Much of what is taught in churches today is about the love of God. It is a wonderful, compelling message but needs to be balanced by a healthy fear of God. These two aspects complement each other beautifully and help to keep us from straying into error.
Some years ago, I taught a group of Christians on the fear of the Lord and there was an outcry at the end. The older, more mature Christians were quiet because they could see it all came from the Bible but they didn’t know what to make of it. The younger Christians were indignant. It is something we hear very little about and yet it is a truth that has tremendous blessing attached – who wouldn’t want that?
The Bible has a good deal to say about the fear of the Lord. But great numbers of Christians misunderstand the concept. Of all the themes of Scripture, the fear of the Lord contains some of the most outstanding promises of God’s favour and blessing. In fact, I know of no other theme of Scripture that has more blessings to offer than the fear of the Lord. Isaiah 33:6 ends with eight little words: “The fear of the Lord is His treasure.” The fear of the Lord is not something to be afraid of or to despise. Rather it is God’s treasure that He is sharing with His people.
When we have a healthy, reverent fear of the Lord, it keeps us on an even keel through life and helps us to keep on the narrow Way that leads to life. If the rich man had feared God, he would have been looking to help those in need and received reward as a result. Instead he sought his own prosperity and was excluded from “Abraham’s side”.
Making the Right Choices
Oftentimes, Christians are well-intentioned, but they fail to make good judgements as to what is good and edifying, and what is spiritually corrosive. This may come in many forms, but two particular areas are in alternative forms of healing and medicine and alternative exercises. There are many books on the market which cover these in details, but just to mention a few: homeopathy, reiki, acupuncture, martial arts and yoga.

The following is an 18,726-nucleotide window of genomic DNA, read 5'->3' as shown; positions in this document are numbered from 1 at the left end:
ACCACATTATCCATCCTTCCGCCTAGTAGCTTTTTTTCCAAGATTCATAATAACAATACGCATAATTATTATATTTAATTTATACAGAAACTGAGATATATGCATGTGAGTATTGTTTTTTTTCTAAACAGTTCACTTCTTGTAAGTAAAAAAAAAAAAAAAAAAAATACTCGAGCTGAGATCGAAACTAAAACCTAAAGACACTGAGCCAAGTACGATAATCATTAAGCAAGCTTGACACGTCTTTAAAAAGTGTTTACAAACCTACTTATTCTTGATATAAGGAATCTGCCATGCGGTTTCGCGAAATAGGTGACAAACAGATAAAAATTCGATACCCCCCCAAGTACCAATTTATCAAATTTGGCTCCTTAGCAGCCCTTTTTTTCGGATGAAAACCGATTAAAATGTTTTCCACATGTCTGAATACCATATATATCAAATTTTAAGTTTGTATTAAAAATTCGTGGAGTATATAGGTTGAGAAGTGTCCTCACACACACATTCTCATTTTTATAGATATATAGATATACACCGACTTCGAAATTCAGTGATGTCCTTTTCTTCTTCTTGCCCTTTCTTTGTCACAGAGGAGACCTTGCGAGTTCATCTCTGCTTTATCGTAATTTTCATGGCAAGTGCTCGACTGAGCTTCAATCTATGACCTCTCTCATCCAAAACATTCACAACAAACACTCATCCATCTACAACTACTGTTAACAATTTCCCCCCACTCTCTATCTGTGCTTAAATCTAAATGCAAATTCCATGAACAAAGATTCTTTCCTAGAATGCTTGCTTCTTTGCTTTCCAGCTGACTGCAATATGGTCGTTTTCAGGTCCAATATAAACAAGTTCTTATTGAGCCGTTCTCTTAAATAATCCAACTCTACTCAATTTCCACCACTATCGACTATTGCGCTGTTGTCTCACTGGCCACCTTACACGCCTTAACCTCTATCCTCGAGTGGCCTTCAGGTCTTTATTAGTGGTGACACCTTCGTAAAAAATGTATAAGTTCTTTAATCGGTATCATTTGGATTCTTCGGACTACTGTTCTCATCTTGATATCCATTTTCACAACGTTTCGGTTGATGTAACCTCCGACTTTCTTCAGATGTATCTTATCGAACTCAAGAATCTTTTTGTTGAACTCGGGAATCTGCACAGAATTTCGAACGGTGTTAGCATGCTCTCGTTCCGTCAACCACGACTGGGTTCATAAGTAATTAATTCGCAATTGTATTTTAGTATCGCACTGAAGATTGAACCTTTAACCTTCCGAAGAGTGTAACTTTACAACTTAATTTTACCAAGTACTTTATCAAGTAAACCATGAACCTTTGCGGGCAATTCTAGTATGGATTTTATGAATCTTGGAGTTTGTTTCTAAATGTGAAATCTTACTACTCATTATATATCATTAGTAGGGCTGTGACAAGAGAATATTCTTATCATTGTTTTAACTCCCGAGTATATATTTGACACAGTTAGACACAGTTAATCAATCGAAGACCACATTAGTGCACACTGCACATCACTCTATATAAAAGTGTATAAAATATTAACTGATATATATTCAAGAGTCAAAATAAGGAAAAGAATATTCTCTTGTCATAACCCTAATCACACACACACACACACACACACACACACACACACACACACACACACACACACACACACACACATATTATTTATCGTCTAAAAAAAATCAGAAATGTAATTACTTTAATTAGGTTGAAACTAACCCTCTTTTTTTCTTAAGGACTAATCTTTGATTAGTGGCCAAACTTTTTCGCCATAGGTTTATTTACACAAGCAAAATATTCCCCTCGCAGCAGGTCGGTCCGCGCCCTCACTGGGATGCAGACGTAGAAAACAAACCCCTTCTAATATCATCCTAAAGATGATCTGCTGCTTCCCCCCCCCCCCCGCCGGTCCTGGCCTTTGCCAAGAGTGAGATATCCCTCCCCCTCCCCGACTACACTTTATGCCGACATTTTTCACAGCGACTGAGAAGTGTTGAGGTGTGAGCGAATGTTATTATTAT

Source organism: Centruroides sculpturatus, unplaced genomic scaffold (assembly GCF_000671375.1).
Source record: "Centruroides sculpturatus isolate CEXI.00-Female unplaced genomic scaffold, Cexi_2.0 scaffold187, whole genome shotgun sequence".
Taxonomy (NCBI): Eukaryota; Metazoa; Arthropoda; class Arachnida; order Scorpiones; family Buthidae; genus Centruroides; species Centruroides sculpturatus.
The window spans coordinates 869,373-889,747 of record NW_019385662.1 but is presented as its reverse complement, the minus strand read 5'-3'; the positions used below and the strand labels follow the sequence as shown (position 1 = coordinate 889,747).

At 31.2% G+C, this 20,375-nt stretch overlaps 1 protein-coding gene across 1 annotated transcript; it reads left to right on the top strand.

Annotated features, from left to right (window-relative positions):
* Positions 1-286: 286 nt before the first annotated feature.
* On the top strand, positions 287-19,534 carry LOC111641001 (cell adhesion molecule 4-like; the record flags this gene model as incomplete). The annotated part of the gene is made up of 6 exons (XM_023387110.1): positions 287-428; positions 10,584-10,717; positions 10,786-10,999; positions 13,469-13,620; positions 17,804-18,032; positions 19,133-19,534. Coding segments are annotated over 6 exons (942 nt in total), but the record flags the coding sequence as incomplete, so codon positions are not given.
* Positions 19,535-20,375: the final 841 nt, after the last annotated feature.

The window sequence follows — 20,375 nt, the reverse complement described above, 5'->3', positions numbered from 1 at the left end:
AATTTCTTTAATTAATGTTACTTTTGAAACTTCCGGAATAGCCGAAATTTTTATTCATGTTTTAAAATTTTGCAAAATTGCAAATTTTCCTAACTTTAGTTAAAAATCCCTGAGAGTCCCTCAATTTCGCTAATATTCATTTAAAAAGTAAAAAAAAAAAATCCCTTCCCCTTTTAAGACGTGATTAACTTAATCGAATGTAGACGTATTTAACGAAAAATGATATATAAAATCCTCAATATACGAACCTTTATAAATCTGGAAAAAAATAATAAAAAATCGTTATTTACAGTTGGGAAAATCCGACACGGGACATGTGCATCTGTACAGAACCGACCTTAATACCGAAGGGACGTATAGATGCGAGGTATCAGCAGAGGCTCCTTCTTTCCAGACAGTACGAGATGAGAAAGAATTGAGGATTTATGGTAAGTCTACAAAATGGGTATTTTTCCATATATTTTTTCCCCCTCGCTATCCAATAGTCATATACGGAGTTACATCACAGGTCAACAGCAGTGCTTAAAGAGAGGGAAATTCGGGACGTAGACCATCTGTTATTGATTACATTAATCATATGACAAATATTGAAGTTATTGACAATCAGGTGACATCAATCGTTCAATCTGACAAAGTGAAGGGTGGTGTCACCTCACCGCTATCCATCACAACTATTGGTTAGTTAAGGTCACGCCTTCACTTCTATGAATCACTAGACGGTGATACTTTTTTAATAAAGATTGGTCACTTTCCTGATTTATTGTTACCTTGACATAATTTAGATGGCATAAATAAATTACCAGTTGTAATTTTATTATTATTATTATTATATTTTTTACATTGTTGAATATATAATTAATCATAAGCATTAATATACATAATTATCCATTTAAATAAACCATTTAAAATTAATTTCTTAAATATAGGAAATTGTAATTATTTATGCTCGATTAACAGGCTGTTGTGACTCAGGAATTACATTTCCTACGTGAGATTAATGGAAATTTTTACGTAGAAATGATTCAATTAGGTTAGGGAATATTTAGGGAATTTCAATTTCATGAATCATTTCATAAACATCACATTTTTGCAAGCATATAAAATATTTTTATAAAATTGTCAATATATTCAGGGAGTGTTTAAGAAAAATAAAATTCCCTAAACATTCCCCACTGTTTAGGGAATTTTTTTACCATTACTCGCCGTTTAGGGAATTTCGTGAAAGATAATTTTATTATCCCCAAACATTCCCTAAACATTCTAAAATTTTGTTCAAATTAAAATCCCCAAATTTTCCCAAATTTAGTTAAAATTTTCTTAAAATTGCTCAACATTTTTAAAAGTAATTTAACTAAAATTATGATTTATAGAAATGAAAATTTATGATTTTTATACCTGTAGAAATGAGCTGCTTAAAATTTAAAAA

Some time ago, we received a letter in the office from a Christian who was confused when they had learned that reiki was no good for Christians. She said that she thought it was good because it was just like laying on of hands. As I looked for a way to explain the difference, the Lord showed me that it was the spirit, and thus the power behind it, that was different – the laying on of hands is something initiated by the Holy Spirit for different reasons, but including healing. The Spirit prompts a believer to lay hands on another person and it is Jesus’ power, released through His death on the cross and subsequent resurrection that brings forth the healing. Reiki, on the other hand, is not Holy Spirit-led and its power is not from Jesus which leaves us with no other conclusion than that it is from Satan.
A friend related a story to me the other day of his previous pastor who was doing very well in the things of God and then his child became sick to the point of death. The doctors could find nothing wrong that they could treat and so the pastor spent a few hours on his face before God crying out for mercy. After a long time, God said to him, “you have never dealt with your involvement in martial arts.” Now the pastor didn’t do martial arts any longer, but the Devil still had the trump card which he could play in the season of success. When he had repented of this past sin, his daughter recovered fully.
Let us be sure to discern the spirits behind the activities which we are involved in and let us clear out the basements, closets and attics of our hearts and minds to ensure that there is nothing lurking there that the Devil can take advantage of when it suits him.
Heavenly Father, I thank you that you have called me to in the Kingdom of light. Please would you electrify the fence in every area where I have compromised and impassion my heart with the matters close to Your heart.
Please give me increasing appreciation of the hope that I have in Jesus and give me the courage and the words to profess that hope before men. Open my ears to hear the promptings of your Holy Spirit so that I will make good decisions that edify me and make me more like Jesus each day.
With so many subtle delusions of the enemy, I recognise my need for discernment and grace. Please bring conviction in every area that needs repentance and make my heart a fit place for King Jesus to live. I see clearly that there is a great chasm that will divide between the righteous and the wicked and I declare my dependence on your grace to lead me in the way everlasting.
In His name I pray. Amen
– Peter Lindop